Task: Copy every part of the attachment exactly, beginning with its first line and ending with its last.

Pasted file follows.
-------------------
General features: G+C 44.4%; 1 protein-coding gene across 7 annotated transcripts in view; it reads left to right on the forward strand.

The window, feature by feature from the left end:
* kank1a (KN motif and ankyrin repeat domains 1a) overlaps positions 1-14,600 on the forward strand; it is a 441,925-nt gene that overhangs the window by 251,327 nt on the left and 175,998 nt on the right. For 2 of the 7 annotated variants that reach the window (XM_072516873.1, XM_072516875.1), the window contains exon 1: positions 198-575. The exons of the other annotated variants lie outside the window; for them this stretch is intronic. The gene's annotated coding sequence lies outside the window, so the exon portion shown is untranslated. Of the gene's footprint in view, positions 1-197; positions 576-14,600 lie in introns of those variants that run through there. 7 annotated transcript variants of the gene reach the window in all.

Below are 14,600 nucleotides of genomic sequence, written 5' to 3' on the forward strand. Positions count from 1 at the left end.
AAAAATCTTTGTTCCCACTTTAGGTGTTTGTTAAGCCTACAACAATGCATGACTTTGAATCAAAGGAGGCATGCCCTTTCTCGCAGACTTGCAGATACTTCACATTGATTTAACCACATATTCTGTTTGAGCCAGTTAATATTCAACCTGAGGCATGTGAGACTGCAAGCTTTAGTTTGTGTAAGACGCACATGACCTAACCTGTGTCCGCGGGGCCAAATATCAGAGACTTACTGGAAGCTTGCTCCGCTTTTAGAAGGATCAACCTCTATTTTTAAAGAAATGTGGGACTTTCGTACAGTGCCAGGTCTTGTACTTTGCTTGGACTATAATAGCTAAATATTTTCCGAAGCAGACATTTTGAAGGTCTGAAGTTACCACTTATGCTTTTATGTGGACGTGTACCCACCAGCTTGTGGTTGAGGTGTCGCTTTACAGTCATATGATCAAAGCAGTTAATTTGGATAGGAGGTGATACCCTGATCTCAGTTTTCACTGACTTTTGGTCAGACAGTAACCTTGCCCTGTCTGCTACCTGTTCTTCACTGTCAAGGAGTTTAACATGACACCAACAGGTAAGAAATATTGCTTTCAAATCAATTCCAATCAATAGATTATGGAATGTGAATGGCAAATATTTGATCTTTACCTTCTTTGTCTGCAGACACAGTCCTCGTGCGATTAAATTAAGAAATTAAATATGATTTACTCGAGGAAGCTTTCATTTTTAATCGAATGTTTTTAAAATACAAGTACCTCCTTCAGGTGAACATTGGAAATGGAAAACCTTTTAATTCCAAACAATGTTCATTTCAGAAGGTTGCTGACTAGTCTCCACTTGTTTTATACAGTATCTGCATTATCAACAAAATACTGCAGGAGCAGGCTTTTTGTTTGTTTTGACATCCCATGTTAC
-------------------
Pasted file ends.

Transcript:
General features: G+C 44.4%; 1 protein-coding gene across 7 annotated transcripts in view; it reads left to right on the forward strand.

The window, feature by feature from the left end:
* kank1a (KN motif and ankyrin repeat domains 1a) overlaps positions 1-14,600 on the forward strand; it is a 441,925-nt gene that overhangs the window by 251,327 nt on the left and 175,998 nt on the right. For 2 of the 7 annotated variants that reach the window (XM_072516873.1, XM_072516875.1), the window contains exon 1: positions 198-575. The exons of the other annotated variants lie outside the window; for them this stretch is intronic. The gene's annotated coding sequence lies outside the window, so the exon portion shown is untranslated. Of the gene's footprint in view, positions 1-197; positions 576-14,600 lie in introns of those variants that run through there. 7 annotated transcript variants of the gene reach the window in all.

Below are 14,600 nucleotides of genomic sequence, written 5' to 3' on the forward strand. Positions count from 1 at the left end.
AAAAATCTTTGTTCCCACTTTAGGTGTTTGTTAAGCCTACAACAATGCATGACTTTGAATCAAAGGAGGCATGCCCTTTCTCGCAGACTTGCAGATACTTCACATTGATTTAACCACATATTCTGTTTGAGCCAGTTAATATTCAACCTGAGGCATGTGAGACTGCAAGCTTTAGTTTGTGTAAGACGCACATGACCTAACCTGTGTCCGCGGGGCCAAATATCAGAGACTTACTGGAAGCTTGCTCCGCTTTTAGAAGGATCAACCTCTATTTTTAAAGAAATGTGGGACTTTCGTACAGTGCCAGGTCTTGTACTTTGCTTGGACTATAATAGCTAAATATTTTCCGAAGCAGACATTTTGAAGGTCTGAAGTTACCACTTATGCTTTTATGTGGACGTGTACCCACCAGCTTGTGGTTGAGGTGTCGCTTTACAGTCATATGATCAAAGCAGTTAATTTGGATAGGAGGTGATACCCTGATCTCAGTTTTCACTGACTTTTGGTCAGACAGTAACCTTGCCCTGTCTGCTACCTGTTCTTCACTGTCAAGGAGTTTAACATGACACCAACAGGTAAGAAATATTGCTTTCAAATCAATTCCAATCAATAGATTATGGAATGTGAATGGCAAATATTTGATCTTTACCTTCTTTGTCTGCAGACACAGTCCTCGTGCGATTAAATTAAGAAATTAAATATGATTTACTCGAGGAAGCTTTCATTTTTAATCGAATGTTTTTAAAATACAAGTACCTCCTTCAGGTGAACATTGGAAATGGAAAACCTTTTAATTCCAAACAATGTTCATTTCAGAAGGTTGCTGACTAGTCTCCACTTGTTTTATACAGTATCTGCATTATCAACAAAATACTGCAGGAGCAGGCTTTTTGTTTGTTTTGACATCCCATGTTAC